According to Shakespeare, a rose by any other name would smell as sweet. But does the same sentiment apply to ’80s rock outfit Asia?

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WHILE HYPING ASIA’S UPCOMING ALBUM, Armada, singer/bassist John Payne insists it’s “a return to the sound of the first Asia album.” The album to which Payne refers, of course, is the eponymous one released 28 years ago that has gone platinum six times over and features the timeless classics “Heat of the Moment” and “Only Time Will Tell.”

Comparing a latest work to a coup de grâce is common practice among rock stars. But here’s the thing: Neither Payne nor the three other members of his incarnation of Asia were members of Asia when Asia was released in 1982. And here’s another thing: A second Asia — featuring the four guys who founded the band and were wholly responsible for the band’s several radio hits — is also alive and well.

Huh?

Let’s start at the very beginning. It’s hardly a secret that almost no rock band — regardless of pedigree — maintains the same lineup throughout its career. The Rock and Roll Hall of Fame is filled with bands that have had members fired, quit or die. (And in the Rolling Stones’ case, all three — although, technically, guitarist Brian Jones died after he was fired.) In Asia’s case, after their third album, 1985’s Astra, failed to yield any major hits, the band dissolved. It was revived by original keyboardist Geoff Downes six years later. Singer and bassist John Wetton, however, as well as guitarist Steve Howe and drummer Carl Palmer, weren’t interested.

That’s when Payne was brought in, along with some other hired guns, to help round out the new Asia ensemble. For the next 14 years, Downes, Payne and various others recorded eight studio albums and toured the world as Asia — although without any new hit singles, only the most die-hard fans bothered to notice.

Among those most ardent fans was Andy Stitzer, the titular 40-year-old virgin in the film by Judd Apatow. The 2005 blockbuster film sparked an Asia renaissance — and this time, the original members of Asia wanted back in, which, of course, meant Payne was out. But Payne — having been in the band for nearly 15 years — felt he was entitled to use the Asia name too. After some legal tumbling, a deal was reached where the original Asia could carry on as “Asia,” while Payne’s Asia would henceforth be known as “Asia Featuring John Payne.”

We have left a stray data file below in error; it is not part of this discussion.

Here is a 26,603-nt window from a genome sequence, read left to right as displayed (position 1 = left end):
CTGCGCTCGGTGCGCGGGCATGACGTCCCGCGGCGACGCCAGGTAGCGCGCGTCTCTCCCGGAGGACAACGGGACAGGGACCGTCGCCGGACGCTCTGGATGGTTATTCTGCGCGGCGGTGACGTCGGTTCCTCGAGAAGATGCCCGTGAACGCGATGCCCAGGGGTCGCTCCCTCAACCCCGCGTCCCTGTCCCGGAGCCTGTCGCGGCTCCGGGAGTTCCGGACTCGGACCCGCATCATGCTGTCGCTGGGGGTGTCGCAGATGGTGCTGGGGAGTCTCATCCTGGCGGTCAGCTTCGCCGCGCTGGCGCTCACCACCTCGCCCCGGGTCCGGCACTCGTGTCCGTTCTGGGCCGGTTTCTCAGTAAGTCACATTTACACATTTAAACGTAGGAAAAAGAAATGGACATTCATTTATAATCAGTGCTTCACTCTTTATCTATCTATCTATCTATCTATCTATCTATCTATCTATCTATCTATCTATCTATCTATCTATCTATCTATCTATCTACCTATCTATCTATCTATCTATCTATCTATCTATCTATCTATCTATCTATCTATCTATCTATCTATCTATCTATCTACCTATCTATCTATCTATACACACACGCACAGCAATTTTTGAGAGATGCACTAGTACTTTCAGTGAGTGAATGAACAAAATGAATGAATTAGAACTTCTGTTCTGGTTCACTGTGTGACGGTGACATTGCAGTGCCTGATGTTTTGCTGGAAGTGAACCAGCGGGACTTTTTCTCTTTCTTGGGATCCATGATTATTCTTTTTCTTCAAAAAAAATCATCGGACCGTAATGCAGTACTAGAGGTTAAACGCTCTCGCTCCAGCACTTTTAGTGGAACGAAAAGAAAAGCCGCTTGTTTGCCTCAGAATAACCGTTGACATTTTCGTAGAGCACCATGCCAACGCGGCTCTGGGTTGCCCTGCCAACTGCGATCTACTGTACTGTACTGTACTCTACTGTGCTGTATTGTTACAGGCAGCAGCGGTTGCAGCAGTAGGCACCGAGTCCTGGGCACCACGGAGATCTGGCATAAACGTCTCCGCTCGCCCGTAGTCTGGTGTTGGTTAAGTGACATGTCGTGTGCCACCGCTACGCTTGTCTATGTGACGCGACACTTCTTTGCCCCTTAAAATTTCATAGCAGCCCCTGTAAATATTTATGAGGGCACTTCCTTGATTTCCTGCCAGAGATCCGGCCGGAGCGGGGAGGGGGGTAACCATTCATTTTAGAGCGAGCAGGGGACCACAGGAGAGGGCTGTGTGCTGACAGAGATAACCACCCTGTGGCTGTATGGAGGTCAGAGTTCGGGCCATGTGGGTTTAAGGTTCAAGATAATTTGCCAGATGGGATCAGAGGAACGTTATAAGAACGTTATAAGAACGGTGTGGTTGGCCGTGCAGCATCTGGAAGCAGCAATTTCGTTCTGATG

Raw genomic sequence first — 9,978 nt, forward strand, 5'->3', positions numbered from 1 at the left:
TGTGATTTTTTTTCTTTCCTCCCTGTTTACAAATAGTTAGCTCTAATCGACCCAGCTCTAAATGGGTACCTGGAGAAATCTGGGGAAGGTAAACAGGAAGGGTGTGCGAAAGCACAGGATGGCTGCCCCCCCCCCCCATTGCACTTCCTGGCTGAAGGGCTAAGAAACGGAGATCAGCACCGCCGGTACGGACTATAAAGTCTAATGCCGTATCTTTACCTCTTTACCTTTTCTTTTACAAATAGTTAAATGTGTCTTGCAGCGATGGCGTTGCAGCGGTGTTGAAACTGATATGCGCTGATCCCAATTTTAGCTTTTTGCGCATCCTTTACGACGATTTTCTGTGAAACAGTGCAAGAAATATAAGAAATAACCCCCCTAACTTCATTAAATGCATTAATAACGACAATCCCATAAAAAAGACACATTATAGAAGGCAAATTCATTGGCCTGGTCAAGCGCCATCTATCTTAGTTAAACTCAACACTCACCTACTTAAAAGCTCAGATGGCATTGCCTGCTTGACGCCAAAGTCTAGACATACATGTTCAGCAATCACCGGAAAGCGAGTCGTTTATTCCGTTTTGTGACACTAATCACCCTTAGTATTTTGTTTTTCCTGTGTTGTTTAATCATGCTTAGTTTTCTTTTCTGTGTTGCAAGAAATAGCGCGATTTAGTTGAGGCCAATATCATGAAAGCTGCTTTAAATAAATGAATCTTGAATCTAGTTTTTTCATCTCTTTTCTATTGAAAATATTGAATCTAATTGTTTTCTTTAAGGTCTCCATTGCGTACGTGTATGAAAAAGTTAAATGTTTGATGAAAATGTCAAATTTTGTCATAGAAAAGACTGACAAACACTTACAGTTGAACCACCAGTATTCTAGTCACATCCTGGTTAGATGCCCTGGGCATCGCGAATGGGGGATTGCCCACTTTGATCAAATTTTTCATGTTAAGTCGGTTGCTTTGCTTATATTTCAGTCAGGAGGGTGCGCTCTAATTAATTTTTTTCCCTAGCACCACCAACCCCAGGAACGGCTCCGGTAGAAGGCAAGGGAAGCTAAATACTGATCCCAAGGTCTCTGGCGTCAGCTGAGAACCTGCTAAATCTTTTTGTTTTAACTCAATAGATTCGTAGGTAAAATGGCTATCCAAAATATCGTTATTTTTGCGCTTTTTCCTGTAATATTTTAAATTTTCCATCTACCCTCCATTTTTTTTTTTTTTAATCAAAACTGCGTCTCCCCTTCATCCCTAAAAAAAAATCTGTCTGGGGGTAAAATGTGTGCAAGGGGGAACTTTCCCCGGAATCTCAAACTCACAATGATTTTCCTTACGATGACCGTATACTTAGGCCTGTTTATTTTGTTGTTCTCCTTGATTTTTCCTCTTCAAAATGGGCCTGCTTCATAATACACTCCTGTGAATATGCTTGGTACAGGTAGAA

Payne admits that having two Asias isn’t ideal. While the Andy Stitzers of the world may be aware of the distinction, those seeing Asia Featuring John Payne amid other classic rock bands in a festival setting like this month’s Thunder Mountain Rockfest in Sawyer, N.D., may not.

“At the end of the day,” Payne says, “as long as people leave the show happy and feel they got value for their money, then I’m happy.”

Downes, who along with his original bandmates released a new album called Omega in May, doesn’t feel threatened by the competing Asia he left behind. “I think the people, if they remember the first couple of albums with the original lineup, that’s the thing they tend to relate to,” he says. “It doesn’t bother us that much, to be honest. Good luck to him, really.”

While the reunited Asia performs no material from the John Payne era, Asia Featuring John Payne does play hits from the original Asia era — despite the fact that no one in Payne’s band had anything to do with their creation. It’s a double standard that Payne is acutely aware of.

“If I didn’t play some of the hits, you would get people being disappointed at shows,” Payne says. As for recording a new album that harks back to an Asia debut he played no part in, Payne explains, “I have to pay homage to what the band is all about. Otherwise there would be no point in hanging on to the name if it was going to wind up sounding like Coldplay or something.”